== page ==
Small but Mighty
Omeo the koala has shown remarkable resilience, despite what seemed like insurmountable odds against his survival.
BY Karen Worley
Photography by Tammy Spratt
Discovering that one of the Zoo’s koalas has a new joey in her pouch is always good news, and the koala team was happy to find out that was the case for female koala Beejay in July 2019. The situation took a concerning turn, however, when Beejay was diagnosed with lymphoma. Hoping not to lose them both, the veterinarians and animal care team wanted to give Beejay’s joey every chance, and provided Beejay with expert palliative care to give the joey time to develop.
In the end, however, the little male joey was only five and a half months old when he lost his mother. “We had never raised a koala this young,” said Becky Kier, lead neonate care expert. “In those first few weeks, we almost lost him twice. But during intensive care, he showed us he was a fighter.”
Defying the Odds
At first, the little joey only weighed 5.46 ounces, and he needed round-the-clock care, including feeding every few hours from a bottle with a specially designed nipple to fit his small mouth. The koala team consulted with experts in Australia on techniques to care for a joey this young and implemented their suggestions; but even their Australian colleagues were skeptical about the joey’s chances.
Nonetheless, under the dedicated care of the wildlife care specialists and veterinarian Cora Singleton, DVM, the little koala rallied. He stayed in a warm and humid incubator, containing a suspended faux pouch that he could nestle into, and continued to gain strength. The team was pleased to see that he was growing, and each new encouraging weight and developmental milestone they recorded buoyed their spirits.
Despite the odds, this little fellow was going to make it. In honor of his uphill battle, he was named Omeo, an Australian Aboriginal word meaning “mountains” or “hills,” which also pays tribute to the koalas of Australia’s Blue Mountains that survived the bushfires of 2019-2020 (see end of article).
At seven months old, Omeo reached the stage in which a koala joey would ordinarily start venturing out of the pouch to explore. To simulate this experience, the team began taking the faux pouch out of the incubator, and placing it next to a plush koala toy sitting in a custom-designed eucalyptus “tree.” When Omeo woke from a nap, he crawled out of the pouch and up onto the back of the toy.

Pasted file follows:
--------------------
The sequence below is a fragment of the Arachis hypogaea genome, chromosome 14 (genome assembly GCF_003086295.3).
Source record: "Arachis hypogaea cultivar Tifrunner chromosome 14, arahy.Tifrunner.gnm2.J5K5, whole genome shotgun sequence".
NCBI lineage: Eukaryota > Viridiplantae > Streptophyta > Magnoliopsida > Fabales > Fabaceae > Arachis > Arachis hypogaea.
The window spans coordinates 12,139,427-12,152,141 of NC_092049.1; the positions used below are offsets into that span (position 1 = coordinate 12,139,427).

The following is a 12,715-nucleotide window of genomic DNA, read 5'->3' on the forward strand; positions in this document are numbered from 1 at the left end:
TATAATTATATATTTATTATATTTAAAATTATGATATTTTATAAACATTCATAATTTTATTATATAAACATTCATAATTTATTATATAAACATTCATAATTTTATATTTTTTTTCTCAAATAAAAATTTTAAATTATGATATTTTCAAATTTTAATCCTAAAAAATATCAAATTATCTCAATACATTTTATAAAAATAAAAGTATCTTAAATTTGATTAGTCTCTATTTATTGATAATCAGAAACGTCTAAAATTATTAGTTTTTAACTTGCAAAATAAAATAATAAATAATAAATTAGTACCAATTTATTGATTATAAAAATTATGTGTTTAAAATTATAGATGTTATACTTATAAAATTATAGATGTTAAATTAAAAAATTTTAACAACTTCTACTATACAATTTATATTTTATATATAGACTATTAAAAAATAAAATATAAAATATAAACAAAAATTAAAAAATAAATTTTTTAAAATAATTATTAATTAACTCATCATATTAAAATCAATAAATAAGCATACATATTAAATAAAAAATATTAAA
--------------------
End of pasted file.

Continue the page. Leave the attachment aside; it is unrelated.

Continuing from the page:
“It is important we mimic as many natural situations for Omeo as he would receive with his mother,” said Kim Weibel, senior neonate care expert. “We groomed him, held him snug in his faux pouch, encouraged him to grasp onto his plush ‘stand-in mom,’ and provided him with eucalyptus, so he could further develop his hand-eye coordination and learn to feed himself.”
By March 2020, at eight months of age, Omeo’s strength, grasping and climbing abilities, and balance were all developing. “Omeo had come a long way,” said Kim. “In the beginning, he was so compromised and so underdeveloped. However, his endurance increased, he started mouthing eucalyptus, and he finally developed nice, thick fur. A next big step will be meeting other koalas, and learning how to socialize—doing all the great things koalas do.”
A Bigger World Awaits
After the snug environment of the incubator, going outside might have seemed a bit daunting. But not for intrepid Omeo—he was up to the challenge. The care team started taking him out for “walks,” bundling him in a carrying wrap, then giving him opportunities to crawl out, climb some branches, get some sun—which is important for vitamin D production to support bone growth in koalas—and even see and smell the adult koalas nearby.